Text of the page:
Iraq’s oil-export revenue in January rises to highest in a year
Revenue from Iraqi crude oil exports rose to $6.08 billion in January, the most in more than a year, Bloomberg reported according to the country's State Oil Marketing Organization.
The average price for Iraqi oil was $90.78 a barrel, compared with $86.31 in December and $80.59 in November, SOMO said in a statement on its website today.
Exports increased last month by about 10 percent to 67 million barrels, or about 2.16 million barrels a day, compared with 60.5 million barrels, or 1.95 million barrels a day, in December, it said.
Revenue from the southern oil center of Basra climbed to $4.88 billion, the highest since 2003, on January exports of 54 million barrels. Sales from the northern oil hub of Kirkuk, where pipelines and oil facilities are often the target of insurgent attacks, rose slightly to $1.2 million on shipments of 13 million, SOMO said.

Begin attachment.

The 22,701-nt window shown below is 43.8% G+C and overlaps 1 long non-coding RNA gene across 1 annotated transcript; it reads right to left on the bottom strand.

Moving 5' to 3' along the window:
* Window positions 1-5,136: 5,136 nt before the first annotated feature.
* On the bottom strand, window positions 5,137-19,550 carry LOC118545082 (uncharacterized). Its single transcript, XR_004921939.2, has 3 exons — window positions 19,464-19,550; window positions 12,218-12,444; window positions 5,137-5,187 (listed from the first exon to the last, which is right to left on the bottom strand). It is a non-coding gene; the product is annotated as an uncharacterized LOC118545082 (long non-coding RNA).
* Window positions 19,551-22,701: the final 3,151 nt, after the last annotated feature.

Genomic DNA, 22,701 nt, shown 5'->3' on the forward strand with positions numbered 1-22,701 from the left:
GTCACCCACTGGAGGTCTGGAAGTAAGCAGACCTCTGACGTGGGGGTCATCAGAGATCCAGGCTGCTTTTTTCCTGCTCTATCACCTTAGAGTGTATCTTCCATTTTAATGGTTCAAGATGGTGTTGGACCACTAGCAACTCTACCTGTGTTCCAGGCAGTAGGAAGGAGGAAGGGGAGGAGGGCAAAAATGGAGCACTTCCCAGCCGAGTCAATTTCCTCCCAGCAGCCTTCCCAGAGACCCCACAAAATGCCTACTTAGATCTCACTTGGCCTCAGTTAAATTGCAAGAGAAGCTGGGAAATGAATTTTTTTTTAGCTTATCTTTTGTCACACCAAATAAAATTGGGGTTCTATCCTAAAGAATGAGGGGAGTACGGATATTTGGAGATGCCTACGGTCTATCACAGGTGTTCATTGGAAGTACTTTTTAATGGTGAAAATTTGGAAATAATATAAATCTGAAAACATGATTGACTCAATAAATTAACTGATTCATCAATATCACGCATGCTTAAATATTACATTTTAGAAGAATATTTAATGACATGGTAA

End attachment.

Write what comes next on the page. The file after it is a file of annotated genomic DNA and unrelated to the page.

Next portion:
Iraq, which generates most of its revenue from oil sales, is seeking foreign investors to help boost crude production, which has suffered from militant attacks and a lack of investment. The government has awarded 15 development contracts to international energy companies since the U.S.-led invasion that ousted the regime of Saddam Hussein in 2003.
Iraq, with the world's fifth-largest oil reserves, expects crude output to rise to more than 3 million barrels a day by the end of this year, compared with 2.4 million barrels in December.